The money be­longs to all South Africans

Al­le­ga­tions of “ir­reg­u­lar” apartheid spoils re­ceived by Absa may have pro­vided some po­lit­i­cal op­por­tunists with the am­mu­ni­tion to de­flect the dis­course on loot­ing of state cof­fers to one of race. But in the in­ter­est of good gov­er­nance and trans­parency, al

Finweek English Edition - - OPINION - Edi­to­rial@fin­ Alices­tine Oc­to­ber is a par­lia­men­tary re­porter for Netwerk24.

the fact that South Africa is still suf­fer­ing from an apartheid han­gover was once again proven ear­lier this month with the leak­ing of a pre­lim­i­nary re­port by the Pub­lic Pro­tec­tor, which found that Absa had ben­e­fit­ted from al­leged “ir­reg­u­lar” apartheid spoils.

The find­ings in the pre­lim­i­nary re­port show Absa may have to re­pay more than R2.2bn to state cof­fers as it has ap­par­ently not fully re­paid the in­ter­est on the cap­i­tal it re­ceived as a “lifeboat” from the gov­ern­ment of the day. This amount was paid to Bankorp at the time, which Absa later took over. Netwerk24 has re­ported that San­lam was Bankorp’s ma­jor­ity share­holder at the time. Be­cause many of these banks ex­pe­ri­enced op­er­a­tional prob­lems at the time, they ap­plied for state aid.

Absa has re­jected the pre­lim­i­nary find­ings in the re­port as fac­tu­ally in­cor­rect and said that this debt has been re­paid.

But some peo­ple be­lieve that the R2.2bn is just the tip of the ice­berg. The or­gan­i­sa­tion Black First, Land First (BLF) met with the new Pub­lic Pro­tec­tor, Bu­sisiwe Mkhwe­bane, re­gard­ing the in­ves­ti­ga­tion, which had ini­tially cast its net fur­ther than just Absa, in the same week that the con­tro­ver­sial re­port was leaked.

For­mer Pub­lic Pro­tec­tor Thuli Madon­sela, who com­pleted the in­ves­ti­ga­tion, reg­u­larly came un­der fire and es­pe­cially from the BLF, who in­vaded her of­fices last year be­cause she was al­legedly drag­ging her feet with the in­ves­ti­ga­tion. The or­gan­i­sa­tion was one of the first groups to wel­come the find­ings of the pre­lim­i­nary re­port. The BLF be­lieves that this is a fore­taste of suc­cess in the bat­tle to re­coup the R26bn that they say “white cap­i­tal stole” from the Re­serve Bank (and there­fore the peo­ple of SA).

The BLF de­mands this money should specif­i­cally be ear­marked for black youth and the #FeesMustFall cam­paign and that it should not dis­ap­pear into state cof­fers.

The pre­lim­i­nary find­ings against Absa aren’t new.

A few years ago, jour­nal­ist Sylvia Vol­len­hoven was in­volved in a bit­ter bat­tle with the SABC over the own­er­ship of a doc­u­men­tary, Project Spear, which she com­piled based on an in­tel­li­gence re­port that showed that bil­lions of rand had “dis­ap­peared” be­fore and dur­ing the tran­si­tion.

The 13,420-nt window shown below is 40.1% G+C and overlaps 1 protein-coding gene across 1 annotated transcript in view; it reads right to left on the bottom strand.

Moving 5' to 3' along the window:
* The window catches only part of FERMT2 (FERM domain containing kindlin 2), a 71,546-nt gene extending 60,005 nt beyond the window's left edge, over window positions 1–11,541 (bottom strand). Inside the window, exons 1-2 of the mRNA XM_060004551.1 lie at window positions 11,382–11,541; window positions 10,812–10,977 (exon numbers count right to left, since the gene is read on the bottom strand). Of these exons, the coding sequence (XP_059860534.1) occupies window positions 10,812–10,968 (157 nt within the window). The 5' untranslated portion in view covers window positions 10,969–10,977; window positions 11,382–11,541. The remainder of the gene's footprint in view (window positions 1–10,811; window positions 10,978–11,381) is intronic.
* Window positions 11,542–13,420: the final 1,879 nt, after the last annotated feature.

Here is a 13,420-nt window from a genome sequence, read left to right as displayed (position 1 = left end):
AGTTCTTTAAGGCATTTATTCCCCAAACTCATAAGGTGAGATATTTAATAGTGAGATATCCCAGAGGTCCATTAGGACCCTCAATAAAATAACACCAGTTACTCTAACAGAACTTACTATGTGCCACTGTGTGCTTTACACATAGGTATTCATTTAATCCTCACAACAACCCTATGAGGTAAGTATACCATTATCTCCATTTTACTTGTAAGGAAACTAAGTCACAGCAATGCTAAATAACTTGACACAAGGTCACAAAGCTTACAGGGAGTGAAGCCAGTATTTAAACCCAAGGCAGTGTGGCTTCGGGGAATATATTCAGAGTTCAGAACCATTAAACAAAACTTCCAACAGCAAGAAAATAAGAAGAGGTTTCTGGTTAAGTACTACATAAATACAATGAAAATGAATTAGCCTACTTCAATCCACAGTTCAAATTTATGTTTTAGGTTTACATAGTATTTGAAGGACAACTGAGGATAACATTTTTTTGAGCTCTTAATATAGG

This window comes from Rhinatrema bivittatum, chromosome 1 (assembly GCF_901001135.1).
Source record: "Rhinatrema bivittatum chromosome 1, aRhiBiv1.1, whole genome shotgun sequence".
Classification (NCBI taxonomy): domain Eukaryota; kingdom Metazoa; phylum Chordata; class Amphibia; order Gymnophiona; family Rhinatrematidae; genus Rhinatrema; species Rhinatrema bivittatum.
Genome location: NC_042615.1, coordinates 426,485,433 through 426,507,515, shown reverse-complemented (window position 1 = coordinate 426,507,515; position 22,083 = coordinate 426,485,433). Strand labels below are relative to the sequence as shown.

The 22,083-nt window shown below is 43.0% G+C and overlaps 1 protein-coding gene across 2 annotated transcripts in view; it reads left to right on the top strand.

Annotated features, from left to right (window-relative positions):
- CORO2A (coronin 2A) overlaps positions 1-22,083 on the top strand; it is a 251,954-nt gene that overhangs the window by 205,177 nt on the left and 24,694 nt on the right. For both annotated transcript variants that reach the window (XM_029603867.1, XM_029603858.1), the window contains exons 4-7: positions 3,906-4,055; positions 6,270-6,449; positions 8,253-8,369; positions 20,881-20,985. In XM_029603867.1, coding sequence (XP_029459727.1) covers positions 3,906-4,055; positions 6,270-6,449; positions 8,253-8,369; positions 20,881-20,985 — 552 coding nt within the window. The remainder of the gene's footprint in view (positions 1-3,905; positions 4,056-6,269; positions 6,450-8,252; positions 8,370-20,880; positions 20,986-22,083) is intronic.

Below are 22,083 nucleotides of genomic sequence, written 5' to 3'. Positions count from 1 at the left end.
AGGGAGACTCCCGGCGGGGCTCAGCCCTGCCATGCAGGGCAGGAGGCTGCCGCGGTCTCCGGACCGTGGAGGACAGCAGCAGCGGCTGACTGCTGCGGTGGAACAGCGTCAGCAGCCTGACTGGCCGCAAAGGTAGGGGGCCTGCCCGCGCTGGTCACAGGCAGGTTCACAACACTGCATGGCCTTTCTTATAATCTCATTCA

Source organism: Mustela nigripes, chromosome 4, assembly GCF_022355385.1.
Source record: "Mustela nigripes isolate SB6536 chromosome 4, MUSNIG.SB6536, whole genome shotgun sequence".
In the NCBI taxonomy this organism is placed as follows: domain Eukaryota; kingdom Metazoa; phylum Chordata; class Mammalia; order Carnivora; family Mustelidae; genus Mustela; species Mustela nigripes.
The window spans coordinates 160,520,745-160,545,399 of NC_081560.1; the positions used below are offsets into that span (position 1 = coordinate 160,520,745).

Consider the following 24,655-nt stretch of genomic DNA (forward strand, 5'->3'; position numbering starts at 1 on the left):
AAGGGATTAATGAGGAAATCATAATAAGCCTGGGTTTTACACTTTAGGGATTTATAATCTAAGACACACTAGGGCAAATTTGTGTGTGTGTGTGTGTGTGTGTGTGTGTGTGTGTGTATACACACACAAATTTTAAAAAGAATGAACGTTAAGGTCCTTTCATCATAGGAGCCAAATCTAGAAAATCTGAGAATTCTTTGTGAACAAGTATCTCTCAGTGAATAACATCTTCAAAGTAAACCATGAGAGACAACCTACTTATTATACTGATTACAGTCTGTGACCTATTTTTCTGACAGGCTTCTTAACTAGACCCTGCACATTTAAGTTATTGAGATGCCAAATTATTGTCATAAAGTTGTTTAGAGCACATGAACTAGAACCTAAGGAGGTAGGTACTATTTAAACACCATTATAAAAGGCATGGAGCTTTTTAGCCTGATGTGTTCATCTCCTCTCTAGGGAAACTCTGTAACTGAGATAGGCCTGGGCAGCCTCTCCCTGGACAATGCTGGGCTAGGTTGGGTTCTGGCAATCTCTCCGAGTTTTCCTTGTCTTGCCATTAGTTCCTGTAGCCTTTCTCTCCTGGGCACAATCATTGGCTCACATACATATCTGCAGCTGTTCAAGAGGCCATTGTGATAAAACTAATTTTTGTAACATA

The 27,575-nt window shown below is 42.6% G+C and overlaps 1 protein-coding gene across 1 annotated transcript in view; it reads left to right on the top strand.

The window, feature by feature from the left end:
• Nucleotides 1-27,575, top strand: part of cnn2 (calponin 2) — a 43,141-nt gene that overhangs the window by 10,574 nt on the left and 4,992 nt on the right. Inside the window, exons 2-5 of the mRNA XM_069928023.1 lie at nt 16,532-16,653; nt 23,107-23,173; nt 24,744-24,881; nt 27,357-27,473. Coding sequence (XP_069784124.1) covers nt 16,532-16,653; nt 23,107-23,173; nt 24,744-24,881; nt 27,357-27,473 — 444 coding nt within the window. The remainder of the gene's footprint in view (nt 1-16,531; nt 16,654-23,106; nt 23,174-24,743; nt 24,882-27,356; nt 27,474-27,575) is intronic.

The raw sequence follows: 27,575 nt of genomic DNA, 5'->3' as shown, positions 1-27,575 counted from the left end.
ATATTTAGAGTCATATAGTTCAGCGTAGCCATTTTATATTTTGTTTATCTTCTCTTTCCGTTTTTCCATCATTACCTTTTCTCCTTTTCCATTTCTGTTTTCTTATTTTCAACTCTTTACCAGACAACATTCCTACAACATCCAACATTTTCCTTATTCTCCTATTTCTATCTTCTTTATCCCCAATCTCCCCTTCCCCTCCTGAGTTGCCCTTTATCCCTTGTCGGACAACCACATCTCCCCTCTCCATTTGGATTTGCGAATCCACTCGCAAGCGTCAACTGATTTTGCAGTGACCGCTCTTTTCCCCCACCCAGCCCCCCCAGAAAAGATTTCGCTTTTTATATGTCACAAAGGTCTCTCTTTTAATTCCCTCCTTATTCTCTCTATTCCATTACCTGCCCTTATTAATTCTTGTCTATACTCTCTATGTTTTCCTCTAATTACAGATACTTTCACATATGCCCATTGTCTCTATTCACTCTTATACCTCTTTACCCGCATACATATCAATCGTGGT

The SABC blocked the broad­cast­ing of the doc­u­men­tary at the 11th hour. The ques­tion was: if the new demo­cratic gov­ern­ment had or­dered the in­ves­ti­ga­tion, why had it not ap­plied the find­ings of the con­tentious CIEX re­port and re­couped this money for the state?

For her ef­forts, Vol­len­hoven is still en­gaged in a court case with the SABC over the rights of the doc­u­men­tary, which she in­sists every South African should have the right to see.

An­other ques­tion is why the new Pub­lic Pro­tec­tor has de­cided to fo­cus on the Absa re­port in par­tic­u­lar. Also, why now? The tim­ing is in­ter­est­ing, as the Jacob Zuma fac­tion has long had their knives out for the banks – es­pe­cially those that had cut ties with the con­tro­ver­sial Gupta fam­ily last year. Absa is one of the banks to do so.

The re­port and its tim­ing have un­doubt­edly not only given the Zuma fac­tion am­mu­ni­tion in the on­go­ing bat­tle, but it could tech­ni­cally neu­tralise the banks. It’s vir­tu­ally im­pos­si­ble to try and place the cur­rent de­vel­op­ments out­side of the ex­ist­ing po­lit­i­cal in­fight­ing in the ANC and the pub­lic dis­course on the Gup­tas and state cap­ture.

The pre­lim­i­nary find­ings and the tim­ing thereof are now caus­ing a U-turn in pub­lic per­cep­tions of banks, the Re­serve Bank and Trea­sury as be­ing “above board” – good guys with “clean hands” who have thus far been re­garded as a moral “coun­ter­bal­ance” against what has been re­garded as large-scale loot­ing of state cof­fers.

For the Zuma fac­tion, this also helps to fill its arse­nal for tar­get­ing those from pre­vi­ous ANC ad­min­is­tra­tions – many of whom are now lead­ing the op­po­si­tion to Zuma’s lead­er­ship. Trevor Manuel, the min­is­ter of fi­nance at the time of the CIEX re­port, is one of them.

But un­cov­er­ing cor­rup­tion, in which­ever shape or form, should not only serve po­lit­i­cal self-in­ter­est. There are now those who are sharp­en­ing their knives to at­tack the sins of apartheid and who want to paint the pub­lic dis­course on state plun­der in white against black. Or­gan­i­sa­tions such as the BLF have, for ex­am­ple, promised to erad­i­cate “white cor­rup­tion”.

As a con­se­quence of the Pub­lic Pro­tec­tor’s re­port on state cap­ture, which im­pli­cates the Gupta fam­ily, it was sug­gested in many fo­rums that the “state cap­ture by white mo­nop­oly cap­i­tal” should also be in­ves­ti­gated. It’s easy – as is cur­rently the case with the pub­lic dis­course on state plun­der and state cap­ture – to speak of white cor­rup­tion and black cor­rup­tion. It makes us vac­il­late be­tween the ex­tremes of moral ex­cul­pa­tion and guilt, which is not of much use. The so-called lifeboats paid out by the apartheid gov­ern­ment should be in­ves­ti­gated, and where jus­ti­fied should be re­paid to the state. The money doesn’t be­longs to a white or a black gov­ern­ment – it be­longs to all South Africans. In the in­ter­est of good gov­er­nance and trans­parency, ev­ery­thing pos­si­ble should be done to get to the truth.

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